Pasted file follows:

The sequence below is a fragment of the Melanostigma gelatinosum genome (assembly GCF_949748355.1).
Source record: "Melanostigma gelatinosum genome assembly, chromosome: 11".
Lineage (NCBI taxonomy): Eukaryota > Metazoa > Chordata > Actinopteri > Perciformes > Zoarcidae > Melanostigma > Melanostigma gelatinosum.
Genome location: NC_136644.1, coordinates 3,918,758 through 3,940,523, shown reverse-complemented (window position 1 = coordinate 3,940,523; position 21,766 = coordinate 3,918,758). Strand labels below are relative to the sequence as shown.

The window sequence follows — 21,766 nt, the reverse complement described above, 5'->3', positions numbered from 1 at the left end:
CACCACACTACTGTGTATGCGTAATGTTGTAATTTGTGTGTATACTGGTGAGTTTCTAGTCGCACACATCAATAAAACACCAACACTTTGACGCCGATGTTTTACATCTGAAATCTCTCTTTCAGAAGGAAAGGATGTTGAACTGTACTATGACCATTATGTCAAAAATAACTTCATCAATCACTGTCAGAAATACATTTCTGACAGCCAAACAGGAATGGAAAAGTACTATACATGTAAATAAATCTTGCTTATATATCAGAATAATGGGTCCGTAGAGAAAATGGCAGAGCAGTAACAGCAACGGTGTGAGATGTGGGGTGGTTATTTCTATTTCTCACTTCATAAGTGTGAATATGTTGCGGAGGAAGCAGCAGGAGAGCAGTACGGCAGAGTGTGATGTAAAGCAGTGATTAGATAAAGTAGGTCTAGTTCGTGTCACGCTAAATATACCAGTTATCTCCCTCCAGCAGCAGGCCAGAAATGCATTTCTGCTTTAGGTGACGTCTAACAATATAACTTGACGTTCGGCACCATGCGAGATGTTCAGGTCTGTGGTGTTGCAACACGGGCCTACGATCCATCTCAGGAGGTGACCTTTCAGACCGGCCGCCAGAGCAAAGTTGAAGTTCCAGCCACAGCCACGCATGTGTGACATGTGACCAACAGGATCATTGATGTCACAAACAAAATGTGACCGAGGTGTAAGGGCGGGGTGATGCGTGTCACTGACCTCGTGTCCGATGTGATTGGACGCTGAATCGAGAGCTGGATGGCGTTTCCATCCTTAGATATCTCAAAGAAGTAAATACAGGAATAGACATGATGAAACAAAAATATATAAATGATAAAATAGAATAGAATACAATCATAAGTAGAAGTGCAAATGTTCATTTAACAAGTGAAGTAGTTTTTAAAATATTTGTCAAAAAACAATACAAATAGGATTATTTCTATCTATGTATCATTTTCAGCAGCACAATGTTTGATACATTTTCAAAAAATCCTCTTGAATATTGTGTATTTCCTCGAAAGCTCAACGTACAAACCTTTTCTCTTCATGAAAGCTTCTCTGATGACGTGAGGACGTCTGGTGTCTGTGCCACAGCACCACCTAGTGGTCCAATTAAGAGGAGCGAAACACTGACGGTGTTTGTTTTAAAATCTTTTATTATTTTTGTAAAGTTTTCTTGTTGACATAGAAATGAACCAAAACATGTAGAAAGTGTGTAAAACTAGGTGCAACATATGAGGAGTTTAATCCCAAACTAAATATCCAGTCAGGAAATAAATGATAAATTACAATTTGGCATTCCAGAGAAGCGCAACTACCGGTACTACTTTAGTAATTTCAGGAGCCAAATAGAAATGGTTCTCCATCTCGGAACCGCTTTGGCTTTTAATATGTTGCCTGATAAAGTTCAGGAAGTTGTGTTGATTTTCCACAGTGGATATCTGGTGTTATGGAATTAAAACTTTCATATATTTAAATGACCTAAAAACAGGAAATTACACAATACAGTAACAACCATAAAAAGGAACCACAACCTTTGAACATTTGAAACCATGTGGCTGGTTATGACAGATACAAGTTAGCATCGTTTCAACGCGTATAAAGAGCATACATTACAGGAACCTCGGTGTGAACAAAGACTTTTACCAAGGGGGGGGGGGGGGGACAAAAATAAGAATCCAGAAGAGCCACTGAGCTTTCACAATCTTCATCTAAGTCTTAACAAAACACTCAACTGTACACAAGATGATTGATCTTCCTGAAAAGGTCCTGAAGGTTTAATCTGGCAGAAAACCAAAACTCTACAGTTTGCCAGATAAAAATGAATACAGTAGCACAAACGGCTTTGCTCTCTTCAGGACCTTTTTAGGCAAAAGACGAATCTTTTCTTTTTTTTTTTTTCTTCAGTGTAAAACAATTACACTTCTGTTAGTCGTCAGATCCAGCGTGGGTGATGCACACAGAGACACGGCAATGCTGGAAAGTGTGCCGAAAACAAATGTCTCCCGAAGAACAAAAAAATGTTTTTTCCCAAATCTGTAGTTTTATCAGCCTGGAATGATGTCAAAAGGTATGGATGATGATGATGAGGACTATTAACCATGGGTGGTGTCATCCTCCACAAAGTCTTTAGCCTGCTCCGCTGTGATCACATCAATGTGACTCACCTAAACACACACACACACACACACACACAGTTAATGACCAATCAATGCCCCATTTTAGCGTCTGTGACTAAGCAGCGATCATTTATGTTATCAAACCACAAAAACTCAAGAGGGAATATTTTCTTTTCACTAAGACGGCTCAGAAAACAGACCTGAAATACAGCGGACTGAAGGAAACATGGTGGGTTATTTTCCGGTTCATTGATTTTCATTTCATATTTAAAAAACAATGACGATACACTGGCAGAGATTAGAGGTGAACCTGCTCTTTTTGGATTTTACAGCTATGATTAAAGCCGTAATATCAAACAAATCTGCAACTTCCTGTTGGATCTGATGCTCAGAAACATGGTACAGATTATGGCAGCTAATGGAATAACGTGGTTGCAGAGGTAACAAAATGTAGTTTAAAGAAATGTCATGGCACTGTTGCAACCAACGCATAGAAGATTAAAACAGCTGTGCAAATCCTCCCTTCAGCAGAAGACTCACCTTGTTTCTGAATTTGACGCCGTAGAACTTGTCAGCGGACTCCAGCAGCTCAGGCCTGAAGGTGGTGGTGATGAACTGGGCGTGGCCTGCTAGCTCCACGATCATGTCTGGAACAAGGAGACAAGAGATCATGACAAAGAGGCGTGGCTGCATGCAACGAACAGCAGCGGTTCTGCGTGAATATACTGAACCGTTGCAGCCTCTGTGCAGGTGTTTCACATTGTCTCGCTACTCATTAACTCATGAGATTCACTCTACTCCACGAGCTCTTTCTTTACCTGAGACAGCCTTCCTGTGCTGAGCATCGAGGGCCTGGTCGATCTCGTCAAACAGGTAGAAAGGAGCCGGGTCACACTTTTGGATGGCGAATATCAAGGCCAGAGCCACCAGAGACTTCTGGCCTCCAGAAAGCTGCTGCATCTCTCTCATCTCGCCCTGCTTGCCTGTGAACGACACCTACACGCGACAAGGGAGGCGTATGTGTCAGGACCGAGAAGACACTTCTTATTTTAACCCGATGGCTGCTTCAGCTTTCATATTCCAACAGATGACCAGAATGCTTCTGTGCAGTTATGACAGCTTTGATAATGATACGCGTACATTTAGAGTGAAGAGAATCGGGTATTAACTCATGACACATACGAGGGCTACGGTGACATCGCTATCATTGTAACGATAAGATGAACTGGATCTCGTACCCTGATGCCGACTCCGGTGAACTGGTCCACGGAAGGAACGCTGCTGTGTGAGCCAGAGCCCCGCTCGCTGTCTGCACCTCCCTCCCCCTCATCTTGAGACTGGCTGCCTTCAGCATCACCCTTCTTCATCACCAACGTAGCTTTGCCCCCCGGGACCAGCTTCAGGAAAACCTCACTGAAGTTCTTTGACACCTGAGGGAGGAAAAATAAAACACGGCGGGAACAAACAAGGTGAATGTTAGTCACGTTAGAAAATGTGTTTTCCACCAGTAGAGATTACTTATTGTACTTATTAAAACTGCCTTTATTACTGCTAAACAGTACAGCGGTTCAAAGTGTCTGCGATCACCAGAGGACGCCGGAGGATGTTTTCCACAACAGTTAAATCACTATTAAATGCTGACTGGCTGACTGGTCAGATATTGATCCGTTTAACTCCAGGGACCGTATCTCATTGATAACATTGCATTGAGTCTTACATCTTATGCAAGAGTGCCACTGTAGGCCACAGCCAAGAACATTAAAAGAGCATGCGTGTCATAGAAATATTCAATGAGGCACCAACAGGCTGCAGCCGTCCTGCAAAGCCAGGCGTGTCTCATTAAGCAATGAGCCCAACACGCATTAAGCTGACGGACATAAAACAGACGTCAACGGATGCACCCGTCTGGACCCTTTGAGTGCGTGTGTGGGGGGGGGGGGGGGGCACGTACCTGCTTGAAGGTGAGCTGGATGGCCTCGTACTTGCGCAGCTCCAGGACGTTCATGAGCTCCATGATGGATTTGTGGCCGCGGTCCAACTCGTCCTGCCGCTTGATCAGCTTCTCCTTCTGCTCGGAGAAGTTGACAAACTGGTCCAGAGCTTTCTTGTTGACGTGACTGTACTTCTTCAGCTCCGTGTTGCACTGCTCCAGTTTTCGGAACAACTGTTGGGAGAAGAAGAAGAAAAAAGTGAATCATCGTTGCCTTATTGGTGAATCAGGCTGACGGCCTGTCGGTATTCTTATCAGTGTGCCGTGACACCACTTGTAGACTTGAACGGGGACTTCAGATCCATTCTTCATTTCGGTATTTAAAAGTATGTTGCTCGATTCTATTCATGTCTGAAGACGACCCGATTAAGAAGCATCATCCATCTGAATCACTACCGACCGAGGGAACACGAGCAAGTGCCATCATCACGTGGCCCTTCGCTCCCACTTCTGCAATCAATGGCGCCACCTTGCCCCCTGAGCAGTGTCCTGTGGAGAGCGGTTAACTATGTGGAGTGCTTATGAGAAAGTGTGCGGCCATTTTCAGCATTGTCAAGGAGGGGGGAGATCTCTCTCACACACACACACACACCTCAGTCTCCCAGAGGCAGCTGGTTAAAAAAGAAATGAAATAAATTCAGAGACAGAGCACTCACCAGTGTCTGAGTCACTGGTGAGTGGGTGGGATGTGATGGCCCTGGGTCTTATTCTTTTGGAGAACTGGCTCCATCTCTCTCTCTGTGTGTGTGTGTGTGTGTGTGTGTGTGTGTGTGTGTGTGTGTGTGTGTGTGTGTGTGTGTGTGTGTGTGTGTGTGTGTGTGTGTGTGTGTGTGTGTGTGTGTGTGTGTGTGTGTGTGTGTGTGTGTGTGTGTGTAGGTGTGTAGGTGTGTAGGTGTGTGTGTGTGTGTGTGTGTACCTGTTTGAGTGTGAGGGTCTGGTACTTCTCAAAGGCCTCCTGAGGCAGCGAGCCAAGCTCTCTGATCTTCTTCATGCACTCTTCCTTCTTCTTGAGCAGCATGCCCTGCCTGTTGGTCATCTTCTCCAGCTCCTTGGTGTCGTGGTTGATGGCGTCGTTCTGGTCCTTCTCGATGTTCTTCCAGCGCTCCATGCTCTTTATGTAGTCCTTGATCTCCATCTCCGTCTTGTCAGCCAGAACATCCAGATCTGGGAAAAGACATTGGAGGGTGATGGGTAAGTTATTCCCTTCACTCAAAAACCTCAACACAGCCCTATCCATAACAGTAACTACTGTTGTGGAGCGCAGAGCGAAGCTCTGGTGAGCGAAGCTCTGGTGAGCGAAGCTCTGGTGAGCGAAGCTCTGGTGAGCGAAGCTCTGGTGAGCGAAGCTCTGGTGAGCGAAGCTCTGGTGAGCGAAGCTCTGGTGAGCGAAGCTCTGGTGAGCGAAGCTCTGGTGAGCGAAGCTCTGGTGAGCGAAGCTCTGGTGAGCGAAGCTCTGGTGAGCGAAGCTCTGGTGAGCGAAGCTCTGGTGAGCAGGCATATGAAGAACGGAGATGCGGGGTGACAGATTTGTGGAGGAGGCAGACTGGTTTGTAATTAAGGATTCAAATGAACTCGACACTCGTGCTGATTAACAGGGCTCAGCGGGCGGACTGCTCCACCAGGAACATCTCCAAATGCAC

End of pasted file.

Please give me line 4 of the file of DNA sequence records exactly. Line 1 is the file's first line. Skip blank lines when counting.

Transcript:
Genome location: NC_136644.1, coordinates 3,918,758 through 3,940,523, shown reverse-complemented (window position 1 = coordinate 3,940,523; position 21,766 = coordinate 3,918,758). Strand labels below are relative to the sequence as shown.